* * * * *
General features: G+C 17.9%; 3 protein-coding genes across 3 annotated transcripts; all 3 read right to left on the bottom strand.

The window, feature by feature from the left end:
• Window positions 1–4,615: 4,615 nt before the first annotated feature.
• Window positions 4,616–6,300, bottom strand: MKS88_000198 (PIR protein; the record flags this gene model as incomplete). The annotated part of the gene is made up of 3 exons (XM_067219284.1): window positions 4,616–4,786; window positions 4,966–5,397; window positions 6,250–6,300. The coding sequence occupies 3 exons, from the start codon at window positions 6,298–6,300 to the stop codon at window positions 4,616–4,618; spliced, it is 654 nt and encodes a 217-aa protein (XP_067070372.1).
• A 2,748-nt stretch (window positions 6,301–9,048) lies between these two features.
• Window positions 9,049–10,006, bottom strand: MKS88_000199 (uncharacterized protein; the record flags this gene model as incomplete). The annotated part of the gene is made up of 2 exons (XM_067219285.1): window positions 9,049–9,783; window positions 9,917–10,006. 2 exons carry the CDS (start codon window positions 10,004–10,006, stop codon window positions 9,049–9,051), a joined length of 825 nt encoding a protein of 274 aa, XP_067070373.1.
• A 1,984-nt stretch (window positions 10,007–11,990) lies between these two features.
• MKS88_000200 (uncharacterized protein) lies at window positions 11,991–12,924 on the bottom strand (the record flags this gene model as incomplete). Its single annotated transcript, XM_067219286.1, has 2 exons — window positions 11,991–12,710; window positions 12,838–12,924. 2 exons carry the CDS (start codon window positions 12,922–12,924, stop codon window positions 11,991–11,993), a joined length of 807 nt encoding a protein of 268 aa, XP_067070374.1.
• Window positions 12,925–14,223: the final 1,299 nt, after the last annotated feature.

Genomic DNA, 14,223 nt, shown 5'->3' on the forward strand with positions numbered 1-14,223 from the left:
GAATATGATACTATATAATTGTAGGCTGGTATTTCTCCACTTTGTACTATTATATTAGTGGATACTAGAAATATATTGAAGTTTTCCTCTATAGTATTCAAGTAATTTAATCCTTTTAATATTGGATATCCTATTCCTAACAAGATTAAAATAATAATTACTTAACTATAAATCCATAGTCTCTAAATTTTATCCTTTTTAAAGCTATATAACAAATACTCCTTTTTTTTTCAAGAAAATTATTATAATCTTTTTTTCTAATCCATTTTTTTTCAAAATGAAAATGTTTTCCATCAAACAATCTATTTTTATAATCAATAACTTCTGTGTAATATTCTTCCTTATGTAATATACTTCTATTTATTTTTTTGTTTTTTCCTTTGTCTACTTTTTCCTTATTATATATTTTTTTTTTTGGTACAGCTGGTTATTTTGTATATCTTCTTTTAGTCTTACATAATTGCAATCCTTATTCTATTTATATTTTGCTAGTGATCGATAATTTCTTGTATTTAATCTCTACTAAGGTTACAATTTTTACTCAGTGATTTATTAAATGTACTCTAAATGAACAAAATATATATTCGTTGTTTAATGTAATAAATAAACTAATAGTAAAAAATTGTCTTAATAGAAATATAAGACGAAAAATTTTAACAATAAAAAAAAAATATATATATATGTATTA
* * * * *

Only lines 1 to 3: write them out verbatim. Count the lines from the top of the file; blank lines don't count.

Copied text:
General features: G+C 17.9%; 3 protein-coding genes across 3 annotated transcripts; all 3 read right to left on the bottom strand.

The window, feature by feature from the left end:
• Window positions 1–4,615: 4,615 nt before the first annotated feature.